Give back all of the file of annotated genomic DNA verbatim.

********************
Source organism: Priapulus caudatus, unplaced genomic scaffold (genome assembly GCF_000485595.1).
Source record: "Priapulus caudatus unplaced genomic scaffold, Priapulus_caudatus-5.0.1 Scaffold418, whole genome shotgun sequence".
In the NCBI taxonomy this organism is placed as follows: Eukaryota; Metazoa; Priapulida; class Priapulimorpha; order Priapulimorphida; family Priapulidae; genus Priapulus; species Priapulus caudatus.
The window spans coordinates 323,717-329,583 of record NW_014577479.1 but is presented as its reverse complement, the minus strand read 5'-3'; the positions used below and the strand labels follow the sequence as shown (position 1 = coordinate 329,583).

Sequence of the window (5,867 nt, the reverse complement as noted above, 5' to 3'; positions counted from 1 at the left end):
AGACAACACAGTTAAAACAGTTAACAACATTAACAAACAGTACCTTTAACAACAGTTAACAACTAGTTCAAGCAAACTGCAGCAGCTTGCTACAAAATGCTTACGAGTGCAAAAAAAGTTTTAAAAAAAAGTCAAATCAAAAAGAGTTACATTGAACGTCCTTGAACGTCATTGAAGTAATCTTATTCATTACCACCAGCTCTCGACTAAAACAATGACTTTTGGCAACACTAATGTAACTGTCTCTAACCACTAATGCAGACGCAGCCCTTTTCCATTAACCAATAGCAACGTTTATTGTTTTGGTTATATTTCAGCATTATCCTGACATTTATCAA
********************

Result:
Source organism: Priapulus caudatus, unplaced genomic scaffold (genome assembly GCF_000485595.1).
Source record: "Priapulus caudatus unplaced genomic scaffold, Priapulus_caudatus-5.0.1 Scaffold418, whole genome shotgun sequence".
In the NCBI taxonomy this organism is placed as follows: Eukaryota; Metazoa; Priapulida; class Priapulimorpha; order Priapulimorphida; family Priapulidae; genus Priapulus; species Priapulus caudatus.
The window spans coordinates 323,717-329,583 of record NW_014577479.1 but is presented as its reverse complement, the minus strand read 5'-3'; the positions used below and the strand labels follow the sequence as shown (position 1 = coordinate 329,583).

Sequence of the window (5,867 nt, the reverse complement as noted above, 5' to 3'; positions counted from 1 at the left end):
AGACAACACAGTTAAAACAGTTAACAACATTAACAAACAGTACCTTTAACAACAGTTAACAACTAGTTCAAGCAAACTGCAGCAGCTTGCTACAAAATGCTTACGAGTGCAAAAAAAGTTTTAAAAAAAAGTCAAATCAAAAAGAGTTACATTGAACGTCCTTGAACGTCATTGAAGTAATCTTATTCATTACCACCAGCTCTCGACTAAAACAATGACTTTTGGCAACACTAATGTAACTGTCTCTAACCACTAATGCAGACGCAGCCCTTTTCCATTAACCAATAGCAACGTTTATTGTTTTGGTTATATTTCAGCATTATCCTGACATTTATCAA